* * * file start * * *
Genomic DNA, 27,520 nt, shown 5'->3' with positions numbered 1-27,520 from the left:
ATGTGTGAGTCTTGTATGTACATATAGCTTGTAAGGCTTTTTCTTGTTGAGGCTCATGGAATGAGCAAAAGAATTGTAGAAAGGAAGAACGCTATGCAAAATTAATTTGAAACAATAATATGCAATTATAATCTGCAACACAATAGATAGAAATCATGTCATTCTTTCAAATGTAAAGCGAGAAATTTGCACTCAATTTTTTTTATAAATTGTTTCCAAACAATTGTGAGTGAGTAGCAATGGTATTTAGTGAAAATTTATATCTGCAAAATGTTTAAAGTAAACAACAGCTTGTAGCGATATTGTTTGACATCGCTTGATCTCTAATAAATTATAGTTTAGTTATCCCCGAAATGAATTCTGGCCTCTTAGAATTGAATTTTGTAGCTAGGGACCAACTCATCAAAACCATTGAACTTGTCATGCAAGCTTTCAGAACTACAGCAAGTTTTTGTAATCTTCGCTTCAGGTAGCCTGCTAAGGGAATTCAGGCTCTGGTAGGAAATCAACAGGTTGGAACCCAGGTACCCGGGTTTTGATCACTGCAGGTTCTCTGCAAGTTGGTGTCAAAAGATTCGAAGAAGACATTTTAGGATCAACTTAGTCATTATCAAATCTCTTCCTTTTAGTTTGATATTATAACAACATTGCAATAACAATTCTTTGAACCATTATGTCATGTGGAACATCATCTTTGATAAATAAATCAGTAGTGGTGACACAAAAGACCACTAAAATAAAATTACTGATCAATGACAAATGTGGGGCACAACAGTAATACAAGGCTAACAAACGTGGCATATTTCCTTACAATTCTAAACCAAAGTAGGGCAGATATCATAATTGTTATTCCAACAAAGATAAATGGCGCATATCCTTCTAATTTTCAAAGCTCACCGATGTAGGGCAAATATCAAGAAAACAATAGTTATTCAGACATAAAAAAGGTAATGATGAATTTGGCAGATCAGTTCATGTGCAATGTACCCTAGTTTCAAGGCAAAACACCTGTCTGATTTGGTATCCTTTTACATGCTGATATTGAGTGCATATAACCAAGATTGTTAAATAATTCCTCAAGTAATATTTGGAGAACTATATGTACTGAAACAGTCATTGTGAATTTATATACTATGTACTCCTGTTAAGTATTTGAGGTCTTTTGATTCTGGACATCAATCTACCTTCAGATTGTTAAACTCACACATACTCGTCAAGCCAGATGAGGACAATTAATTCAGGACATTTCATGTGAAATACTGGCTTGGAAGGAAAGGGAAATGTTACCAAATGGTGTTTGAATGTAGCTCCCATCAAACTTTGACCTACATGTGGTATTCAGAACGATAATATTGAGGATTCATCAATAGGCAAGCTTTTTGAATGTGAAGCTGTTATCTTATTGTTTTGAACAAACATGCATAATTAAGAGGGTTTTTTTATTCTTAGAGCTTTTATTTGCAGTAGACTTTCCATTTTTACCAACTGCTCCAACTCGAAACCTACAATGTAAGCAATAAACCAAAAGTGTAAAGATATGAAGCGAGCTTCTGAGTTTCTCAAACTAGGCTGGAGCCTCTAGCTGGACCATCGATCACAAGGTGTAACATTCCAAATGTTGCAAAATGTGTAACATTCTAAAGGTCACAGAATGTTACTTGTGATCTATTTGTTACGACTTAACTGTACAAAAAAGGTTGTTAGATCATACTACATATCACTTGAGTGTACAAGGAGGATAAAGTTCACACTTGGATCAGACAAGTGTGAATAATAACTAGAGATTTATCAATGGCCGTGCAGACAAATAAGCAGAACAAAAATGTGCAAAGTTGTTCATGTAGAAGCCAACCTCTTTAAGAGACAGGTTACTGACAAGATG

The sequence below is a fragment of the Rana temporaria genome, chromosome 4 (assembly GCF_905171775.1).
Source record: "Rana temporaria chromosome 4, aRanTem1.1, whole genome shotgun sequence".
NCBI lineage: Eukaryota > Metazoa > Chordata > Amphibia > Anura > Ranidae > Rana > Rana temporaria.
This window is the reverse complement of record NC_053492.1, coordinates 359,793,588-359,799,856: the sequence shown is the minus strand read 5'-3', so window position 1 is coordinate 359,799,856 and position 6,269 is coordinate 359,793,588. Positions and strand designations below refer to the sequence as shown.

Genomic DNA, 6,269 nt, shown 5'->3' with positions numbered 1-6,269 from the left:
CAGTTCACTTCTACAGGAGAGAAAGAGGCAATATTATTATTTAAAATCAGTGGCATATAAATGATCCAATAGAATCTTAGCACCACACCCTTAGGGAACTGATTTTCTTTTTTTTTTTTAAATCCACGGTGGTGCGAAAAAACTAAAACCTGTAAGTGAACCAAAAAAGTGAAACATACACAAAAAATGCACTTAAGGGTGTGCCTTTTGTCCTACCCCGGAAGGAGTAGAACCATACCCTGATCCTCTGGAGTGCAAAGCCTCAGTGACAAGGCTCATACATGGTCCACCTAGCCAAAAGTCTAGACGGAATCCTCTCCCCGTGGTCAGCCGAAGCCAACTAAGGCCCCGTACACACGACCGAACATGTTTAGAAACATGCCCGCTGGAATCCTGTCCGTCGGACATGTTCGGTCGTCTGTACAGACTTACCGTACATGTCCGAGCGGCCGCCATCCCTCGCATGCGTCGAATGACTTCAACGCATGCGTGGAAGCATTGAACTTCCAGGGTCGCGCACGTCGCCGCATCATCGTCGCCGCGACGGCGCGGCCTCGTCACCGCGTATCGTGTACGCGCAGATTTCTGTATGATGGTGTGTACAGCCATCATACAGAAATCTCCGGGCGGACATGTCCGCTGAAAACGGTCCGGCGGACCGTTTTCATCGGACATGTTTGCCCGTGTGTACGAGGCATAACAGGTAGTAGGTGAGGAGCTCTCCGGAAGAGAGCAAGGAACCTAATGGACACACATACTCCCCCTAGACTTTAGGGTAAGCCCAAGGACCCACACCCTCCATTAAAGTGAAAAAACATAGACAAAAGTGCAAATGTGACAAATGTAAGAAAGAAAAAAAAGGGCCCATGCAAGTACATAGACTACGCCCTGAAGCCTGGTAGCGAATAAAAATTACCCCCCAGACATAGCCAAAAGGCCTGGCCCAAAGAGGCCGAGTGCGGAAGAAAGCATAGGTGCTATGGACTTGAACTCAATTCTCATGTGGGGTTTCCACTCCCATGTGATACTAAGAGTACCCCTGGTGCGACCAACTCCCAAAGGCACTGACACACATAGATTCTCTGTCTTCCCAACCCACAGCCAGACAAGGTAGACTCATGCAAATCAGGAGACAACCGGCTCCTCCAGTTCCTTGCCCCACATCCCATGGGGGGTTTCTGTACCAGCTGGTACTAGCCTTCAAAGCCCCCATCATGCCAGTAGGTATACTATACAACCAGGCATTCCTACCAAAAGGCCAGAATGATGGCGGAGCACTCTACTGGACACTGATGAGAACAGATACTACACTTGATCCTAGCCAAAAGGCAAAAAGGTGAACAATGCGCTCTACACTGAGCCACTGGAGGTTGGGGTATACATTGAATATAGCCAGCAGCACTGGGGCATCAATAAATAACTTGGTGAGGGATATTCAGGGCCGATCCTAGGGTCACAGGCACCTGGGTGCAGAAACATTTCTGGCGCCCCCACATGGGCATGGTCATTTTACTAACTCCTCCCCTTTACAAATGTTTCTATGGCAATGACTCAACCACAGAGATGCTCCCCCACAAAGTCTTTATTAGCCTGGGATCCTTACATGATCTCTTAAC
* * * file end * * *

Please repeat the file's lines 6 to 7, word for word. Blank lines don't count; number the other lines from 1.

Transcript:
This window is the reverse complement of record NC_053492.1, coordinates 359,793,588-359,799,856: the sequence shown is the minus strand read 5'-3', so window position 1 is coordinate 359,799,856 and position 6,269 is coordinate 359,793,588. Positions and strand designations below refer to the sequence as shown.

Genomic DNA, 6,269 nt, shown 5'->3' with positions numbered 1-6,269 from the left: